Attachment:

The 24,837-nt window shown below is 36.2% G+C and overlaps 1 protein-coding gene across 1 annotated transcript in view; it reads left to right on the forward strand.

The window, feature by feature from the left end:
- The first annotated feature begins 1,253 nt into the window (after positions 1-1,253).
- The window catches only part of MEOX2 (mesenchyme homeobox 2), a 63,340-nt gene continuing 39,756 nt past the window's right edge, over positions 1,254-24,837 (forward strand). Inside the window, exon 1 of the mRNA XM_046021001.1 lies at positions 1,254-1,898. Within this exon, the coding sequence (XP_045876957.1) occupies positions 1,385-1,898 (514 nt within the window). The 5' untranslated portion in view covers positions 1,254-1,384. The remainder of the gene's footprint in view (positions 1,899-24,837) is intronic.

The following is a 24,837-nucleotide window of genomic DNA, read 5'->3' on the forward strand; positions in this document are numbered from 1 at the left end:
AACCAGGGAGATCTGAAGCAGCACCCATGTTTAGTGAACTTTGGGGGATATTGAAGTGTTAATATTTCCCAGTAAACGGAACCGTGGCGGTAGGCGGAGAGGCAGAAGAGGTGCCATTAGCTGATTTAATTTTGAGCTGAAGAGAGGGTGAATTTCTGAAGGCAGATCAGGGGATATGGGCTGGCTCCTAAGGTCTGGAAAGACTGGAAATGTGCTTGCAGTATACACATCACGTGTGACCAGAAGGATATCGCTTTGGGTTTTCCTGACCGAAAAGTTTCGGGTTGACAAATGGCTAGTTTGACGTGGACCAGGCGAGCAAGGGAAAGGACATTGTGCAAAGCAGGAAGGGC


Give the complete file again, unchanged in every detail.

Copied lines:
The 24,837-nt window shown below is 36.2% G+C and overlaps 1 protein-coding gene across 1 annotated transcript in view; it reads left to right on the forward strand.

The window, feature by feature from the left end:
- The first annotated feature begins 1,253 nt into the window (after positions 1-1,253).
- The window catches only part of MEOX2 (mesenchyme homeobox 2), a 63,340-nt gene continuing 39,756 nt past the window's right edge, over positions 1,254-24,837 (forward strand). Inside the window, exon 1 of the mRNA XM_046021001.1 lies at positions 1,254-1,898. Within this exon, the coding sequence (XP_045876957.1) occupies positions 1,385-1,898 (514 nt within the window). The 5' untranslated portion in view covers positions 1,254-1,384. The remainder of the gene's footprint in view (positions 1,899-24,837) is intronic.

The following is a 24,837-nucleotide window of genomic DNA, read 5'->3' on the forward strand; positions in this document are numbered from 1 at the left end:
AACCAGGGAGATCTGAAGCAGCACCCATGTTTAGTGAACTTTGGGGGATATTGAAGTGTTAATATTTCCCAGTAAACGGAACCGTGGCGGTAGGCGGAGAGGCAGAAGAGGTGCCATTAGCTGATTTAATTTTGAGCTGAAGAGAGGGTGAATTTCTGAAGGCAGATCAGGGGATATGGGCTGGCTCCTAAGGTCTGGAAAGACTGGAAATGTGCTTGCAGTATACACATCACGTGTGACCAGAAGGATATCGCTTTGGGTTTTCCTGACCGAAAAGTTTCGGGTTGACAAATGGCTAGTTTGACGTGGACCAGGCGAGCAAGGGAAAGGACATTGTGCAAAGCAGGAAGGGC